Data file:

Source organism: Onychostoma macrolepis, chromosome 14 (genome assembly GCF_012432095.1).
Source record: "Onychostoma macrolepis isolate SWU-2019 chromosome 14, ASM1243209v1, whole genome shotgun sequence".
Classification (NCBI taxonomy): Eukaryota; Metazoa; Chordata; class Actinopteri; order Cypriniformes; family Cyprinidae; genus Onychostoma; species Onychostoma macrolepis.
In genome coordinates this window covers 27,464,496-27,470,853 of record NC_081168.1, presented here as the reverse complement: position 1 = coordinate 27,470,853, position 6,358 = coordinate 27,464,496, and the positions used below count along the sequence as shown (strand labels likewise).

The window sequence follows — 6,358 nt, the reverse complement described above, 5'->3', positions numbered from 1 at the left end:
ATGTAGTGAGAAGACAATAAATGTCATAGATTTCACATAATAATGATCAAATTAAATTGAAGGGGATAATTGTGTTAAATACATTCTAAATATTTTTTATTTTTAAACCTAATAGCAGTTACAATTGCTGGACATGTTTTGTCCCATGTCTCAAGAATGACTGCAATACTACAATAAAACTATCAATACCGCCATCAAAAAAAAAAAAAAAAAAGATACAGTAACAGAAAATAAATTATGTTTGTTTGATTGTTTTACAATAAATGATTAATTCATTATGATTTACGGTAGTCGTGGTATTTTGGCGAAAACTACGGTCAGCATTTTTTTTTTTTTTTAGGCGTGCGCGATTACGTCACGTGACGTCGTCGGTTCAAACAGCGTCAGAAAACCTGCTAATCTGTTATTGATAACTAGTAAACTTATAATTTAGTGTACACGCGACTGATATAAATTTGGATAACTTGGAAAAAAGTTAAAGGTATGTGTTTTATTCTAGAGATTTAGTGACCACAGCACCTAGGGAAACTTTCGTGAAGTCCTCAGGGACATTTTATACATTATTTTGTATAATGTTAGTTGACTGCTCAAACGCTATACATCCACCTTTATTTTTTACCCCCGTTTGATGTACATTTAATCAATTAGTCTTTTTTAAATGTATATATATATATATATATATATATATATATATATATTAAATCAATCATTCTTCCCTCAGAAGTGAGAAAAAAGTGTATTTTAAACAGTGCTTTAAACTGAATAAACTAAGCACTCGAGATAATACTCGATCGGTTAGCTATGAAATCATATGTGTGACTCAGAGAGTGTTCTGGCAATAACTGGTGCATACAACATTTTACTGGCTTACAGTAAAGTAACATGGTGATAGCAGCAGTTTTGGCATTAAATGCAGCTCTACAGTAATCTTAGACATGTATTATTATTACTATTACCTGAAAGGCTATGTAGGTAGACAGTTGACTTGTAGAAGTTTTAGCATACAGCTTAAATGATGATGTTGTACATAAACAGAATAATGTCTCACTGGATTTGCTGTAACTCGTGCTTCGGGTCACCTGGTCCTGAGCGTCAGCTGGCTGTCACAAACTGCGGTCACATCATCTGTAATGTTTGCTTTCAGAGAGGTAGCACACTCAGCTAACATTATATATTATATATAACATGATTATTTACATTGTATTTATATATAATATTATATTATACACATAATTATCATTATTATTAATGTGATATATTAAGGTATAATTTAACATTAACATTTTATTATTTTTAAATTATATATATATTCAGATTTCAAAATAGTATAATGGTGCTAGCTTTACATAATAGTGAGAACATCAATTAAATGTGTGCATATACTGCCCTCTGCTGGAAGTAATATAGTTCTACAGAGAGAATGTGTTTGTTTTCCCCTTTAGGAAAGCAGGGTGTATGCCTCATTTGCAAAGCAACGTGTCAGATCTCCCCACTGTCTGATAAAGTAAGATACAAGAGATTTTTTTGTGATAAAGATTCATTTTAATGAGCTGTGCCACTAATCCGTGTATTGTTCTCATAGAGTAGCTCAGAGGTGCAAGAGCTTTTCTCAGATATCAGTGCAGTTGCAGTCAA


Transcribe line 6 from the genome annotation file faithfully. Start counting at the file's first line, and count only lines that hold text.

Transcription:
ATGTAGTGAGAAGACAATAAATGTCATAGATTTCACATAATAATGATCAAATTAAATTGAAGGGGATAATTGTGTTAAATACATTCTAAATATTTTTTATTTTTAAACCTAATAGCAGTTACAATTGCTGGACATGTTTTGTCCCATGTCTCAAGAATGACTGCAATACTACAATAAAACTATCAATACCGCCATCAAAAAAAAAAAAAAAAAAGATACAGTAACAGAAAATAAATTATGTTTGTTTGATTGTTTTACAATAAATGATTAATTCATTATGATTTACGGTAGTCGTGGTATTTTGGCGAAAACTACGGTCAGCATTTTTTTTTTTTTTTAGGCGTGCGCGATTACGTCACGTGACGTCGTCGGTTCAAACAGCGTCAGAAAACCTGCTAATCTGTTATTGATAACTAGTAAACTTATAATTTAGTGTACACGCGACTGATATAAATTTGGATAACTTGGAAAAAAGTTAAAGGTATGTGTTTTATTCTAGAGATTTAGTGACCACAGCACCTAGGGAAACTTTCGTGAAGTCCTCAGGGACATTTTATACATTATTTTGTATAATGTTAGTTGACTGCTCAAACGCTATACATCCACCTTTATTTTTTACCCCCGTTTGATGTACATTTAATCAATTAGTCTTTTTTAAATGTATATATATATATATATATATATATATATATATATATTAAATCAATCATTCTTCCCTCAGAAGTGAGAAAAAAGTGTATTTTAAACAGTGCTTTAAACTGAATAAACTAAGCACTCGAGATAATACTCGATCGGTTAGCTATGAAATCATATGTGTGACTCAGAGAGTGTTCTGGCAATAACTGGTGCATACAACATTTTACTGGCTTACAGTAAAGTAACATGGTGATAGCAGCAGTTTTGGCATTAAATGCAGCTCTACAGTAATCTTAGACATGTATTATTATTACTATTACCTGAAAGGCTATGTAGGTAGACAGTTGACTTGTAGAAGTTTTAGCATACAGCTTAAATGATGATGTTGTACATAAACAGAATAATGTCTCACTGGATTTGCTGTAACTCGTGCTTCGGGTCACCTGGTCCTGAGCGTCAGCTGGCTGTCACAAACTGCGGTCACATCATCTGTAATGTTTGCTTTCAGAGAGGTAGCACACTCAGCTAACATTATATATTATATATAACATGATTATTTACATTGTATTTATATATAATATTATATTATACACATAATTATCATTATTATTAATGTGATATATTAAGGTATAATTTAACATTAACATTTTATTATTTTTAAATTATATATATATTCAGATTTCAAAATAGTATAATGGTGCTAGCTTTACATAATAGTGAGAACATCAATTAAATGTGTGCATATACTGCCCTCTGCTGGAAGTAATATAGTTCTACAGAGAGAATGTGTTTGTTTTCCCCTTTAGGAAAGCAGGGTGTATGCCTCATTTGCAAAGCAACGTGTCAGATCTCCCCACTGTCTGATAAAGTAAGATACAAGAGATTTTTTTGTGATAAAGATTCATTTTAATGAGCTGTGCCACTAATCCGTGTATTGTTCTCATAGAGTAGCTCAGAGGTGCAAGAGCTTTTCTCAGATATCAGTGCAGTTGCAGTCAA